On January 25th, 2015, Modi met Obama on the Delhi airport tarmac with a bear hug that The New York Times called the signal of a new “Great Game” in Asia—between India and the United States on the one hand and China on the other. Once they got down to business, common anxiety about China, and a common interest in concerting to manage it, drove the conversation between the leaders of the world’s biggest democracies. Referring to a long list of issues shared by the two countries, Peter Baker wrote:
[W]hen [Obama] and Prime Minister Narendra Modi of India sat down to talk, the first 45 minutes were dominated by just one: China. Mr. Obama and his aides discovered to their surprise that Mr. Modi’s assessment of China’s rise and its impact on the greater strategic situation in East Asia was closely aligned with their own. Just as they did, Mr. Modi seemed increasingly uneasy about China’s efforts to extend its influence around the region and interested in a united approach to counter them.
Given this common concern, Modi and Obama discussed a variety of ways to strengthen defense and security cooperation. These include, in the bilateral channel, a new 10-year defense agreement to facilitate joint military education and training as well as enhanced U.S. defense sales to India (the world’s largest arms importer) and defense co-production premised on the sharing of sensitive but potent U.S. military technologies. In a Joint Strategic Vision document, Obama and Modi declared a partnership spanning the region “from Africa to East Asia,” agreed to move India closer to membership in APEC, and pledged a common interest in upholding freedom of navigation and overflight across the region, “especially in the South China Sea.”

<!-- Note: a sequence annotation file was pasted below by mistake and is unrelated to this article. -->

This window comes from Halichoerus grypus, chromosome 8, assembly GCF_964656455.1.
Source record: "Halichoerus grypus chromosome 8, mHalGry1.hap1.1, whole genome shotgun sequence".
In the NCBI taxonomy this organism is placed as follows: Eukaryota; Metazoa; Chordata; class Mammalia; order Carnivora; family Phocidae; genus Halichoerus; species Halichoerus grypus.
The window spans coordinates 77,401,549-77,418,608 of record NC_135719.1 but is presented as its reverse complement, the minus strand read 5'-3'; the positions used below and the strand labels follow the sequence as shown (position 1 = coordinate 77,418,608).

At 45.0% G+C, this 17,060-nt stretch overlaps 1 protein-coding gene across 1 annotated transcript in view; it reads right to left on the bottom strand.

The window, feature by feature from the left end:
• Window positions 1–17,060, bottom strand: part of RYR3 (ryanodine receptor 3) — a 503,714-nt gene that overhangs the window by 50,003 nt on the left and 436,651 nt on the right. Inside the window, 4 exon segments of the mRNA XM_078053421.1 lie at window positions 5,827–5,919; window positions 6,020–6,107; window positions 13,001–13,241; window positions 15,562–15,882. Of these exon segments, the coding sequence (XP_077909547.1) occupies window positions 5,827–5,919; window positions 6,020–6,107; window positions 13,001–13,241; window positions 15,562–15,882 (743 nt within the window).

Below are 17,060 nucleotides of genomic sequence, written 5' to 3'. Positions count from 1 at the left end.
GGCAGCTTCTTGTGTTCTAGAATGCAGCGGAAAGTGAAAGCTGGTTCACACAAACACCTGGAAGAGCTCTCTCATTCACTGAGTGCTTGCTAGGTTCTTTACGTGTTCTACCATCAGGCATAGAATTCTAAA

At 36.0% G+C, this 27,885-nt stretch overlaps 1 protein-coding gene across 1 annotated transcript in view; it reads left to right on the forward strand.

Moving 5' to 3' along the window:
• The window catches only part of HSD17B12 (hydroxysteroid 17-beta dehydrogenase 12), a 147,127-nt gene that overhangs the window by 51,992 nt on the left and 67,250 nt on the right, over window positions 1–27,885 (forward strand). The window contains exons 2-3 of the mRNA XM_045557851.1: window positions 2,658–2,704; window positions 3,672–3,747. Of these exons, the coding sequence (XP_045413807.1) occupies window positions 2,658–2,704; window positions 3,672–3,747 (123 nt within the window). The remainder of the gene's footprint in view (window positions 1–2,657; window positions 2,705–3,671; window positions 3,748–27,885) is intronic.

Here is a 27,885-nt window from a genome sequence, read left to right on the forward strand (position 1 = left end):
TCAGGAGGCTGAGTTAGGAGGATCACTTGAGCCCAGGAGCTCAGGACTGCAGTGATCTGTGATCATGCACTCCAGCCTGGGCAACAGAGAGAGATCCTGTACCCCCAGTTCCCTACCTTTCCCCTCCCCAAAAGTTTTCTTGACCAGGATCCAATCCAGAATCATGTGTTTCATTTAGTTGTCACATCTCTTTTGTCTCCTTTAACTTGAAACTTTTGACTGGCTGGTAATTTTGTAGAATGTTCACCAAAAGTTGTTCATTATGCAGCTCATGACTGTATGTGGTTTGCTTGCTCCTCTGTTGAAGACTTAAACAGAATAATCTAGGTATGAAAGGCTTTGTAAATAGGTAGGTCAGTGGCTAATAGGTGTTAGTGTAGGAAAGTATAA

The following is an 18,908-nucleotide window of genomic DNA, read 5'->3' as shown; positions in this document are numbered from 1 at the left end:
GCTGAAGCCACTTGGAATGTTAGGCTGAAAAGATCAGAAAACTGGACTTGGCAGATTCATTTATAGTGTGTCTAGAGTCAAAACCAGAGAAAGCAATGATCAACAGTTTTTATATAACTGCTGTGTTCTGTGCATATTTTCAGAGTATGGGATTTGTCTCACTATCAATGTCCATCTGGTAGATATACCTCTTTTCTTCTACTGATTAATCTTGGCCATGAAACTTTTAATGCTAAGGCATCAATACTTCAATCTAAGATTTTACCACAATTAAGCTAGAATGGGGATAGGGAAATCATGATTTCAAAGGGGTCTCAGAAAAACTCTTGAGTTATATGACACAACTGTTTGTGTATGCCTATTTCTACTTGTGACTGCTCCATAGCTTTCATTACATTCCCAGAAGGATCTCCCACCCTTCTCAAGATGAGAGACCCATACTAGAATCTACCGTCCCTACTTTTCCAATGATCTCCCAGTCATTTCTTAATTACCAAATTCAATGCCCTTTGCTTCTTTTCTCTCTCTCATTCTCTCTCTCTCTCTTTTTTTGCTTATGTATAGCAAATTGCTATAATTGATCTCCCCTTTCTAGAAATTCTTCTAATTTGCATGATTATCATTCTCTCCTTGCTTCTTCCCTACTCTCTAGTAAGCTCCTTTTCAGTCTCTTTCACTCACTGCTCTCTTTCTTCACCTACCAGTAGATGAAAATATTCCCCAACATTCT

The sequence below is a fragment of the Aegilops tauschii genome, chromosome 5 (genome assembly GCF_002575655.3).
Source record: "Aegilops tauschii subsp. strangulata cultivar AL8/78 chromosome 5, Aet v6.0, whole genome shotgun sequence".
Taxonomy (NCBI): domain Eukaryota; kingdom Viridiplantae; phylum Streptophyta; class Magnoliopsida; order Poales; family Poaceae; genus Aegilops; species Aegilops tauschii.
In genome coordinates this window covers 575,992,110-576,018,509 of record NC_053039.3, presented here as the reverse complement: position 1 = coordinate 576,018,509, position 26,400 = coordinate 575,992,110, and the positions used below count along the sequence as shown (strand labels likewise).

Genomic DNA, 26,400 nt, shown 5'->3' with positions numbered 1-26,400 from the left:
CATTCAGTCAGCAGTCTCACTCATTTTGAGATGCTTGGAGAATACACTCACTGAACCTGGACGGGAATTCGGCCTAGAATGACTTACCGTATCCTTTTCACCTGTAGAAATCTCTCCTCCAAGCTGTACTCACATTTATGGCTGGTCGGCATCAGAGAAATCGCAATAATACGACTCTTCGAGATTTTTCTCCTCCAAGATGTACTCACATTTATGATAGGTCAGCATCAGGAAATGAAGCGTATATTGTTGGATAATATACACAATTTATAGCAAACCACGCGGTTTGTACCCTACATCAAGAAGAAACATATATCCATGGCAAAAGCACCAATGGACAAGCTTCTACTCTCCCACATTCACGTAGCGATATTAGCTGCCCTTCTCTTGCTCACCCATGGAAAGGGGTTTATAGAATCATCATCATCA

No More Non-Alignment
Modi’s embrace of Obama marks the demise of India’s tradition of nonalignment, which may have suited the country when it was weak and poor. Rising and strong, India needs a new foreign policy, which Modi and his advisors appear to understand. Previous administrations constructed a strategic partnership with the United States almost by stealth; this backfired, for instance, in India’s failure to adopt a suitable liability law to implement the 2008 civilian nuclear agreement, which was designed as the centerpiece of the new relationship. In January 2015, with Obama by his side, Modi rejected this legacy, making clear that India had a compelling national interest in a more open alliance with the United States to overcome its security and development challenges.
From an American perspective, managing the Asian balance of power becomes much easier to the extent that there is a strong, friendly state of similar weight to China next door, which is why Washington must continue to support the Indian government’s efforts to fuel the kind of sustained economic growth India enjoyed in the 2000s, when it grew at annual rates approaching 10 percent. The United States also has a compelling interest in promoting India as a successful democracy, to demonstrate to other emerging powers that they need not mimic China’s authoritarian development model in order to modernize. A vibrant Indo-American partnership, in conjunction with healthy U.S. alliances in Europe and Japan, is likely to create a very different strategic future for Asia and the world than the Sino-centric one championed in Beijing but opposed by nearly every other power.
Daniel Twining is Senior Fellow for Asia at the German Marshall Fund of the United States. He served on the Secretary of State’s Policy Planning Staff during the George W. Bush administration and was previously the Foreign Policy Advisor to Senator John McCain.